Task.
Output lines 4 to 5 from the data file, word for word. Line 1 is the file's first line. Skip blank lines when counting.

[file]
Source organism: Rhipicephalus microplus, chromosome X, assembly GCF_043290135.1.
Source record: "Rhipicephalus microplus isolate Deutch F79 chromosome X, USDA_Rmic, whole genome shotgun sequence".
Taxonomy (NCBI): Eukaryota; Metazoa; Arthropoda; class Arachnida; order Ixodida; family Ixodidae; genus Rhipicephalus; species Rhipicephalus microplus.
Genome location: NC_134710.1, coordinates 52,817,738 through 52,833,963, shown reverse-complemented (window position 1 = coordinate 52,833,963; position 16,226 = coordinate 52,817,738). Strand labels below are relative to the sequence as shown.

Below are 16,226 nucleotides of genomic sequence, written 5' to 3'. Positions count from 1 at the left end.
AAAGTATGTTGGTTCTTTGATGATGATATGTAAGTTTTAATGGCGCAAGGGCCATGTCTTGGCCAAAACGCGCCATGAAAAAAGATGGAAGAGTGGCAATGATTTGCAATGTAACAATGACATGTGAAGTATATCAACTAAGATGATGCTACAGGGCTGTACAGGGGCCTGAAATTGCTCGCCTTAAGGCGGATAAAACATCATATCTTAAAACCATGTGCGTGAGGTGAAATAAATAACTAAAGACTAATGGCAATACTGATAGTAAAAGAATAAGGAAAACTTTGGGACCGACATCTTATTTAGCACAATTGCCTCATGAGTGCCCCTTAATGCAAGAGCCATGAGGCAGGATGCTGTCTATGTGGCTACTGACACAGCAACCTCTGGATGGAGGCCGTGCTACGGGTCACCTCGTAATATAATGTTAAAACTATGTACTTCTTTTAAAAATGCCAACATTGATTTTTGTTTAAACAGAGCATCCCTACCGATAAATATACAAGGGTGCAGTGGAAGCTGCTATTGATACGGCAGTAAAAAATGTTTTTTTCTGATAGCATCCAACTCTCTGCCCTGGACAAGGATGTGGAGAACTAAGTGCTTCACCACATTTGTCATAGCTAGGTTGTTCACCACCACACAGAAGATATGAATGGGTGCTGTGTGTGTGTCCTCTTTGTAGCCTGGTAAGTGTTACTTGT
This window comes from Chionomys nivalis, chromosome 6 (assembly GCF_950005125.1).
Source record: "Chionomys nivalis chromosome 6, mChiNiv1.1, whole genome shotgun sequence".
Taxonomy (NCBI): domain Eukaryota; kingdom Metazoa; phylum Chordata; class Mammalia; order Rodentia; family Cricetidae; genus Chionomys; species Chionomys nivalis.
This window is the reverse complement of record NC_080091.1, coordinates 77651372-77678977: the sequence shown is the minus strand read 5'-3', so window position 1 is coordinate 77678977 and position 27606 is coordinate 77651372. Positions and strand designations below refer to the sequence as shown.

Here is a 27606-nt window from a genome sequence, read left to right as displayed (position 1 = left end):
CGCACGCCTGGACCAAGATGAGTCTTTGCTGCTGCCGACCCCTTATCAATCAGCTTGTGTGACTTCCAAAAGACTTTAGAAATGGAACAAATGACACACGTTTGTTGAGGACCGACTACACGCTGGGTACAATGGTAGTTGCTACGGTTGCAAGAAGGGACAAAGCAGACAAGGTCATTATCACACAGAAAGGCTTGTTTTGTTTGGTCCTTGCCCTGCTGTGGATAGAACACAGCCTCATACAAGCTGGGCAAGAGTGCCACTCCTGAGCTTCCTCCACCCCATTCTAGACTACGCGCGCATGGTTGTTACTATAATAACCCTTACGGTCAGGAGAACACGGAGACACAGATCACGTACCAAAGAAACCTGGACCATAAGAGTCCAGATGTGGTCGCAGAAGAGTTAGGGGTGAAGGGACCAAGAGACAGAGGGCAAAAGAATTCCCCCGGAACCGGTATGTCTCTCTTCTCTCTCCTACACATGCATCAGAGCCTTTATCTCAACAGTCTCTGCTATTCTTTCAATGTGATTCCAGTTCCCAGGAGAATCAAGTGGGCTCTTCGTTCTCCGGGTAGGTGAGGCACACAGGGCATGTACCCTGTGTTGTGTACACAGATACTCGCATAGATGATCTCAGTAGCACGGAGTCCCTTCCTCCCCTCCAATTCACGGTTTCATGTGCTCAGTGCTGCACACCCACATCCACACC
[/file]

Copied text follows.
Genome location: NC_134710.1, coordinates 52,817,738 through 52,833,963, shown reverse-complemented (window position 1 = coordinate 52,833,963; position 16,226 = coordinate 52,817,738). Strand labels below are relative to the sequence as shown.

Below are 16,226 nucleotides of genomic sequence, written 5' to 3'. Positions count from 1 at the left end.